In Memoriam, 1944-2020
Sir Roger Scruton was a Senior Fellow of the Ethics and Public Policy Center and a philosopher, writer, and public commentator widely known for his work on aesthetics and culture and for his defense of conservative political philosophy.
Mr. Scruton was the author of more than forty books, ranging in subject matter from academic works on aesthetics, art, and music to popular accounts of conservatism, utopianism, and political philosophy to personal reflections on drinking wine and hunting.
A prolific essayist, Mr. Scruton regularly wrote columns and essays for such publications as The New Statesman, The American Spectator, The New Criterion, and The New Atlantis, where he was a contributing editor. He was also the editor of The Salisbury Review from its founding in 1982 until 2001.
In addition to his nonfiction, he wrote two novels and several short stories, and has composed two operas (The Minister and Violet).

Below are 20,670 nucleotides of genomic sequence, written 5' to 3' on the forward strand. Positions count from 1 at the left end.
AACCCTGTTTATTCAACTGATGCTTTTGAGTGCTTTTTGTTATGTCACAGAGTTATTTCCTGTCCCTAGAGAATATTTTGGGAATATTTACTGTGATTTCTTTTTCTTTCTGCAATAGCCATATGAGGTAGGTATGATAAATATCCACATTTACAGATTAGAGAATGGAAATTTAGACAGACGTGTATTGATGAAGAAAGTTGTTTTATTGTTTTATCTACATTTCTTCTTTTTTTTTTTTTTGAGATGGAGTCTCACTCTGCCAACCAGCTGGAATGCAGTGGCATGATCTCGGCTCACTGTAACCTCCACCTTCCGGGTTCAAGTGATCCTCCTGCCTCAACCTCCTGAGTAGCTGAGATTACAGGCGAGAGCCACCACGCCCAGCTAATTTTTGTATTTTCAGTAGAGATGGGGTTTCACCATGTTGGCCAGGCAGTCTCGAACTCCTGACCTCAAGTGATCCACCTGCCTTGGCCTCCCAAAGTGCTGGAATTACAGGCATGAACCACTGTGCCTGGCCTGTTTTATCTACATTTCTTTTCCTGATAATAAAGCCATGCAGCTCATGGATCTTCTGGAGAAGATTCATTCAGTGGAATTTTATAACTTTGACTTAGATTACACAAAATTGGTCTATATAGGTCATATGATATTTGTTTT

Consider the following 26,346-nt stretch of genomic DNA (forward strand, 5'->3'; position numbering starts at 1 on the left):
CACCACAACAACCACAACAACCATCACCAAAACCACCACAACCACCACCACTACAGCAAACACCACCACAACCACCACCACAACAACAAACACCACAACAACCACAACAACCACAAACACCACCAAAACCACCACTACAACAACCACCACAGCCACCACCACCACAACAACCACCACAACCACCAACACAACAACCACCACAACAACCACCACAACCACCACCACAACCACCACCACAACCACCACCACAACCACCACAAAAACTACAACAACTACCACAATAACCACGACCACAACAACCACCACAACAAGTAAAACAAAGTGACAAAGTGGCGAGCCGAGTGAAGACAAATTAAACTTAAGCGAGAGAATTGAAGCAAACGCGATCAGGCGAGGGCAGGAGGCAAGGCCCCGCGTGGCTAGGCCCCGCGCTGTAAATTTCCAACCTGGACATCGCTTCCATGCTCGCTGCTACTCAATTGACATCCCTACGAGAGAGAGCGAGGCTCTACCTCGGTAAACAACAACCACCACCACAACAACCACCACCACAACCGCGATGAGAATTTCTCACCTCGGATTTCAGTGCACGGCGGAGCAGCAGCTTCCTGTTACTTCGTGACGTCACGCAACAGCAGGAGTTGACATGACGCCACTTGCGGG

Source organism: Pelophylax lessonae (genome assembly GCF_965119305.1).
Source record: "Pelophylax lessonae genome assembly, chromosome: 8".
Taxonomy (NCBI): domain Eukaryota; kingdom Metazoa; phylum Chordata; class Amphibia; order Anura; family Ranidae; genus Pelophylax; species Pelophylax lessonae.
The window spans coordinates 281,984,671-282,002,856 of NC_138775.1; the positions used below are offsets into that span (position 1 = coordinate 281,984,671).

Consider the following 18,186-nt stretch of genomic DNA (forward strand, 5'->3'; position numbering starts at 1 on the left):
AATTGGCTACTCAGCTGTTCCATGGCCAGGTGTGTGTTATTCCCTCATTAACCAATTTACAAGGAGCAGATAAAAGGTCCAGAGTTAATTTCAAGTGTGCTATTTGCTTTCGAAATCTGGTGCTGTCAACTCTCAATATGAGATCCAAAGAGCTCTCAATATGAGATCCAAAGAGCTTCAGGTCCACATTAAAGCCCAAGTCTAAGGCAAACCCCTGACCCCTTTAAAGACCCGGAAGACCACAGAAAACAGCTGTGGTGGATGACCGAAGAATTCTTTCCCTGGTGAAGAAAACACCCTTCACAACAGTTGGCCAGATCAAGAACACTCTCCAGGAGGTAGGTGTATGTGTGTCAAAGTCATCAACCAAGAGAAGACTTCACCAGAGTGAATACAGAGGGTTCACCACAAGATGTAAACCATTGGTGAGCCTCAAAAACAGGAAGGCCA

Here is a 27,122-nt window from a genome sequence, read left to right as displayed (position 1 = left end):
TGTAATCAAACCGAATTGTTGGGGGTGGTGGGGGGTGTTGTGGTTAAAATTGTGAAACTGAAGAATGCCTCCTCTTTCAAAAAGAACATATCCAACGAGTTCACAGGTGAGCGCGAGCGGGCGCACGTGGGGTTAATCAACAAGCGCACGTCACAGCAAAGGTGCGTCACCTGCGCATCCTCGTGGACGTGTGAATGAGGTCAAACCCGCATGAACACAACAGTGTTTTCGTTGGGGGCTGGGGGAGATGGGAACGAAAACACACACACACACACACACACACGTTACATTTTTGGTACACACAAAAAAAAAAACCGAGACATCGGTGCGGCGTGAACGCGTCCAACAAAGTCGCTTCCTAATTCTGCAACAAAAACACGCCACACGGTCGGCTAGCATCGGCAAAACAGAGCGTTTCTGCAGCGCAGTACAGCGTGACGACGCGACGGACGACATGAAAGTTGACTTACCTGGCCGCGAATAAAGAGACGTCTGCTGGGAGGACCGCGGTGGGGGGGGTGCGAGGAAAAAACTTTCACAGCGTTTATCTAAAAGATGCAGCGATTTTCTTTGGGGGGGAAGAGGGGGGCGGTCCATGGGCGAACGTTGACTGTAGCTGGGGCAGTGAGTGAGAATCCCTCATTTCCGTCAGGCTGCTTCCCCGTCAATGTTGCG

Mr. Scruton taught philosophy and aesthetics at Princeton, Oxford, the University of St. Andrews, Boston University, and Birkbeck College. He was also a visiting fellow at the American Enterprise Institute and a research fellow at the Institute for the Psychological Sciences. In 2011, Mr. Scruton delivered the Stanton Lectures at the Divinity School at the University of Cambridge. In 2010, he delivered the Gifford Lectures at St. Andrews. In 2009, he wrote and narrated an acclaimed hour-long BBC documentary, Why Beauty Matters.
Mr. Scruton was a fellow of the Royal Society of Literature (since 2003) and a fellow of the British Academy (since 2008). In 1998, he was awarded the Medal of Merit of the Czech Republic, one of that nation’s highest state honors, in recognition for his role in the “underground university” he had helped establish in Czechoslovakia in the last decade of communism. He received his B.A., M.A., and Ph.D. in philosophy from the University of Cambridge.